Pat, That is so heartening to here, how brilliant. I am sending this to several hospice staff we know here in the UK to get their response. I haven’t heard of any hospice in Briatin doing this.

  3. Charles

    Dear Charles,

    There is a group of care homes in the UK who have a truly forward thinking and positive approach to the end of life. This is the MHA Group. They have a policy called The Final Lap Programme which is where they set out their aims for their residents who are at the end of their lives.

    I chatted to a colleague about this organisation recently and was astounded to hear that when somebody dies in their care during the night they do not run to the phone to pull the Funeral Director in and another person vanishes in the night. They wait until the morning in case some of the dead persons friends want to say goodbye. Collections by funeral directors are performed in open view of staff and residents to give them an opportunity to pay their respects and they ask the funeral service to bring a coffin with them not a stretcher to ensure dignity is preserved.

    Unfortunately they don’t have any homes in my area.

    To have a better look at their policy here’s the link.



  4. Charles

    A friend of the Good Funeral Guide has just written this to me:

    This reminds me of a conversation with a funeral director approx 17 years ago when I was finalising the arrangements for a client who had died in a nursing home:
    “Yes, XXXXXXX nursing home is very important to us. We always carry out removals after the occupants are bedded down for the night, usually after 7pm.”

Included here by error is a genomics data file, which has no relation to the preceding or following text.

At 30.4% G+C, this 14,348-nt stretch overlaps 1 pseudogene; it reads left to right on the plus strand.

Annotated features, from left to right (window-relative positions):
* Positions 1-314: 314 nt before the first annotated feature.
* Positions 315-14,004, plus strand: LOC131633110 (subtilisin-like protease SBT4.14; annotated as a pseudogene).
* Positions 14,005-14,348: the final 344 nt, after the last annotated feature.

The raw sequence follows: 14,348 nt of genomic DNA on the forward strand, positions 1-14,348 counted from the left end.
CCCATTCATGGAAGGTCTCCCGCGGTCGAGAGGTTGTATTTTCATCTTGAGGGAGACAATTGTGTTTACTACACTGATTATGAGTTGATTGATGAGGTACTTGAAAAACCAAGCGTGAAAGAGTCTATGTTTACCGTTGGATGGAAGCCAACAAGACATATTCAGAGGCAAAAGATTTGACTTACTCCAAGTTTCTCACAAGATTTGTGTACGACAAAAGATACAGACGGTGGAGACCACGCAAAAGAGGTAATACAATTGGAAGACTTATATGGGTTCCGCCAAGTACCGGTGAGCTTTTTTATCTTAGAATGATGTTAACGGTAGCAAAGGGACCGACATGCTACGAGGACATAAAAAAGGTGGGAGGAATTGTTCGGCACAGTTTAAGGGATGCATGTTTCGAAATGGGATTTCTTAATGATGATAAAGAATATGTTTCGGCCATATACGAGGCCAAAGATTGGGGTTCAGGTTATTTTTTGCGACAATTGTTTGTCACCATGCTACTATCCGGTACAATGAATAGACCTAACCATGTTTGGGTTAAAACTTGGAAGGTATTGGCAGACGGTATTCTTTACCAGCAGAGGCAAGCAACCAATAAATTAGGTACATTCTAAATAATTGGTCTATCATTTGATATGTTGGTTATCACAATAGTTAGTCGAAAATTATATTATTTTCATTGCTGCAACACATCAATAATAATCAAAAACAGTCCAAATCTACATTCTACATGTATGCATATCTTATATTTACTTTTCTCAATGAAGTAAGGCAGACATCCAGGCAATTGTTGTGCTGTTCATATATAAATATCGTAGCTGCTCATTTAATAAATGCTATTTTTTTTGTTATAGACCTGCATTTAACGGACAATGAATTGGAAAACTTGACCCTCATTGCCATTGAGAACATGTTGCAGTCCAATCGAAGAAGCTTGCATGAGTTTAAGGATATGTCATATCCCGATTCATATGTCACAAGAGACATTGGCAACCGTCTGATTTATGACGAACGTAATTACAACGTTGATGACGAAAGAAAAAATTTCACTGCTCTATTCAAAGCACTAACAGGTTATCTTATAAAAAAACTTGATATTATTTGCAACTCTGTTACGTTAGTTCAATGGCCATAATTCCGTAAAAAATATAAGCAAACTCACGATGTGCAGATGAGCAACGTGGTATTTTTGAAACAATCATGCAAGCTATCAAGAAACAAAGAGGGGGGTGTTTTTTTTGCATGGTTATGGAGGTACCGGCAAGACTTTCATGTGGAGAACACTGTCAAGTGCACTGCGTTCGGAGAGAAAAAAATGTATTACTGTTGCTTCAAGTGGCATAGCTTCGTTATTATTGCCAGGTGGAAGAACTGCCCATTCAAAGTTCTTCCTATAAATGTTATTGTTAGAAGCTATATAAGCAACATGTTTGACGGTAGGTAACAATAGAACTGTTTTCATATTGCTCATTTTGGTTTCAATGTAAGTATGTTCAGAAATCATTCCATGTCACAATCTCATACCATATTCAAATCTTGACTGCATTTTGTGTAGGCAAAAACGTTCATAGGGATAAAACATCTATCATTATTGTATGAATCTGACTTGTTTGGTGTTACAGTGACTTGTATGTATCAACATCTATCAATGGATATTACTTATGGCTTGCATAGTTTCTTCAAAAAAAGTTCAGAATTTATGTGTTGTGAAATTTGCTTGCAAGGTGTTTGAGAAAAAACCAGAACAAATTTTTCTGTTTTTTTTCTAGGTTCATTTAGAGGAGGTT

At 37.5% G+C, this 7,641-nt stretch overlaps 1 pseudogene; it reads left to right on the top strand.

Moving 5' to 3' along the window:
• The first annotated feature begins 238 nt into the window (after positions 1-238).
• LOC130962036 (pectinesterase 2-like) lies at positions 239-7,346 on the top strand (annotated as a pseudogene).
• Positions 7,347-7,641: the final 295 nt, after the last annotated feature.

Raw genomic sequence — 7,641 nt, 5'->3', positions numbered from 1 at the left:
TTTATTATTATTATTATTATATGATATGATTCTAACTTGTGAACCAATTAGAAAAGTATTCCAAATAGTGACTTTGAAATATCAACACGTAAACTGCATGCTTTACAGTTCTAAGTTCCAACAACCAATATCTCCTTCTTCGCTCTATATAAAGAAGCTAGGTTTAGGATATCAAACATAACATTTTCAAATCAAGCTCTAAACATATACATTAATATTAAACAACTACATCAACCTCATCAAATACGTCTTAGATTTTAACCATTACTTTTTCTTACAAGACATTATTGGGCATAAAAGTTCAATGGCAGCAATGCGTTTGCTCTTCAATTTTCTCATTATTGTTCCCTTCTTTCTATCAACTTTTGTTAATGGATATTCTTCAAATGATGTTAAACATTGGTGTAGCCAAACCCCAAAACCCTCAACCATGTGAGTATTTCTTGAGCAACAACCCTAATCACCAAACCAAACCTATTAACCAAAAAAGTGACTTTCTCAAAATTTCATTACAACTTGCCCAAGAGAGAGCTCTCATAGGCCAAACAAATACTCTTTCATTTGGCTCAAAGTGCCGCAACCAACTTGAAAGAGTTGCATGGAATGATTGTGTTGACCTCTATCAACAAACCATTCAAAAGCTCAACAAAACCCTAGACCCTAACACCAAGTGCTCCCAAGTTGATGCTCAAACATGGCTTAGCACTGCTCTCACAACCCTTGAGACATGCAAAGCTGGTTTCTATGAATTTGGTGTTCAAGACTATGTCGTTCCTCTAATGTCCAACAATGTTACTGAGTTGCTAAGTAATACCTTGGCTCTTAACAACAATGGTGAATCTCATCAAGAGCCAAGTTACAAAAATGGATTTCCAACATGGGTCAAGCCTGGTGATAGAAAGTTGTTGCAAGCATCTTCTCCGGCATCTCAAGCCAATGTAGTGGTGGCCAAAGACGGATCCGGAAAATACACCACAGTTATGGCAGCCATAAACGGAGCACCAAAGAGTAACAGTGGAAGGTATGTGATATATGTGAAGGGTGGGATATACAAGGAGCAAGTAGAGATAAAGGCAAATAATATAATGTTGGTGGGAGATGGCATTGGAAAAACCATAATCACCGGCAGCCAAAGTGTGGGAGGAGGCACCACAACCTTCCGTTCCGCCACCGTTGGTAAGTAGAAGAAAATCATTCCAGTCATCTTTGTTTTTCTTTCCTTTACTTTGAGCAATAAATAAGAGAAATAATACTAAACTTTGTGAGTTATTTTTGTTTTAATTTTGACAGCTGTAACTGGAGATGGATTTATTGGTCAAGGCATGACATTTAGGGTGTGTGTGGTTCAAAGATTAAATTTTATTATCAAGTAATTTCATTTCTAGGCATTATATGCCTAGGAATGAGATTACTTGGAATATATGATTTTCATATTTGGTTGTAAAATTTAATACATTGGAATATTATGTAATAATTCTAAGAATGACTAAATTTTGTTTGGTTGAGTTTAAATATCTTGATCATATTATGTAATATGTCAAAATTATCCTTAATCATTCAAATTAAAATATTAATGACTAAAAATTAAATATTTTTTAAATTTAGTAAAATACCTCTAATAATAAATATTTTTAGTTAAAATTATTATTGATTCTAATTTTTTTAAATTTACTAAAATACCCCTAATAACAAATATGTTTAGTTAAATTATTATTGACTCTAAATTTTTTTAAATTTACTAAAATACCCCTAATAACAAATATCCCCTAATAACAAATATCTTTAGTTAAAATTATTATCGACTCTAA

“So,” I said, “if you happen to die at 9pm, then the body has to remain in the room for almost 24 hours?

    “Oh yes. That’s the arrangement. We always send a funeral director and two other men to remove the body and they’re never dressed in black, always brown. Why do we do this? Well it’s to follow the logic that no one ever dies in a nursing home.”

  5. Charles

    I want this funeral director as my financial adviser! Following the logic that a bank account never empties, I would be rich forever and ever. Got his number?


  6. Charles

    I worked for MHA a few years back as a care assistant and found the attitude towards death to be healthy. Residents would have their photo displayed in the foyer announcing their death along with a poem or quote. At lunch time the senior on duty would announce the death and read a poem or say a prayer. It was touching and gave everyone a chance to think about the resident and the time spent with them.

    The home I work for now hides the death completely. Ship em’ in and ship em’ out. They are taken through corridors where no one can see. Doors are closed to avoid anyone seeing the transfer of the bodies. There is never any mention to other residents when death occurs. We don’t send any carers to the funerals to represent the home. Normally it is the carer attending on their day off. It’s all very sad and makes you feel as though their lives meant nothing.